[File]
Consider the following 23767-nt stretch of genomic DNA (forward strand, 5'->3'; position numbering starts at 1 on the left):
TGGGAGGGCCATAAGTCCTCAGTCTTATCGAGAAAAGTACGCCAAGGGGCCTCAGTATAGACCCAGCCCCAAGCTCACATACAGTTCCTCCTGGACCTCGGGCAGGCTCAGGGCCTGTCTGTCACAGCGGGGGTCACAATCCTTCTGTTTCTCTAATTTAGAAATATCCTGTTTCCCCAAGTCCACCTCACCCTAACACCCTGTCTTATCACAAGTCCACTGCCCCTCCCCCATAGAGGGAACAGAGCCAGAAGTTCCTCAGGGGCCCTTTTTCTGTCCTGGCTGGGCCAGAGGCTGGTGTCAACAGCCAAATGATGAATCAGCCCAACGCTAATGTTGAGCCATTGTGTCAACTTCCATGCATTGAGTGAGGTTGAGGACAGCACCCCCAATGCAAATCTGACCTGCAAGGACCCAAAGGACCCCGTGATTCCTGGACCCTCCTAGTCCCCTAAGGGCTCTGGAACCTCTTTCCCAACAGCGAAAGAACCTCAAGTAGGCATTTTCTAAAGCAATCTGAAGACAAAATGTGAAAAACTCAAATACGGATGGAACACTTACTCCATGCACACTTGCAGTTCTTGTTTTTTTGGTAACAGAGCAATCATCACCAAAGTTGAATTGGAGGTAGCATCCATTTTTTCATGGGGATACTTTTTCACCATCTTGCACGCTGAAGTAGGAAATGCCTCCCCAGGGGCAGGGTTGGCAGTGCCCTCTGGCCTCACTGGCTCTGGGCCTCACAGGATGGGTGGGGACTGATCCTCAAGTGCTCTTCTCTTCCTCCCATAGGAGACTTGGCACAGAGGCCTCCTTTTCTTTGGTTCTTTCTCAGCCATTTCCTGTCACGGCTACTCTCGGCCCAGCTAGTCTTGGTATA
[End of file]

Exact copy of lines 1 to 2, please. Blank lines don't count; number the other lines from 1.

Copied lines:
Consider the following 23767-nt stretch of genomic DNA (forward strand, 5'->3'; position numbering starts at 1 on the left):
TGGGAGGGCCATAAGTCCTCAGTCTTATCGAGAAAAGTACGCCAAGGGGCCTCAGTATAGACCCAGCCCCAAGCTCACATACAGTTCCTCCTGGACCTCGGGCAGGCTCAGGGCCTGTCTGTCACAGCGGGGGTCACAATCCTTCTGTTTCTCTAATTTAGAAATATCCTGTTTCCCCAAGTCCACCTCACCCTAACACCCTGTCTTATCACAAGTCCACTGCCCCTCCCCCATAGAGGGAACAGAGCCAGAAGTTCCTCAGGGGCCCTTTTTCTGTCCTGGCTGGGCCAGAGGCTGGTGTCAACAGCCAAATGATGAATCAGCCCAACGCTAATGTTGAGCCATTGTGTCAACTTCCATGCATTGAGTGAGGTTGAGGACAGCACCCCCAATGCAAATCTGACCTGCAAGGACCCAAAGGACCCCGTGATTCCTGGACCCTCCTAGTCCCCTAAGGGCTCTGGAACCTCTTTCCCAACAGCGAAAGAACCTCAAGTAGGCATTTTCTAAAGCAATCTGAAGACAAAATGTGAAAAACTCAAATACGGATGGAACACTTACTCCATGCACACTTGCAGTTCTTGTTTTTTTGGTAACAGAGCAATCATCACCAAAGTTGAATTGGAGGTAGCATCCATTTTTTCATGGGGATACTTTTTCACCATCTTGCACGCTGAAGTAGGAAATGCCTCCCCAGGGGCAGGGTTGGCAGTGCCCTCTGGCCTCACTGGCTCTGGGCCTCACAGGATGGGTGGGGACTGATCCTCAAGTGCTCTTCTCTTCCTCCCATAGGAGACTTGGCACAGAGGCCTCCTTTTCTTTGGTTCTTTCTCAGCCATTTCCTGTCACGGCTACTCTCGGCCCAGCTAGTCTTGGTATA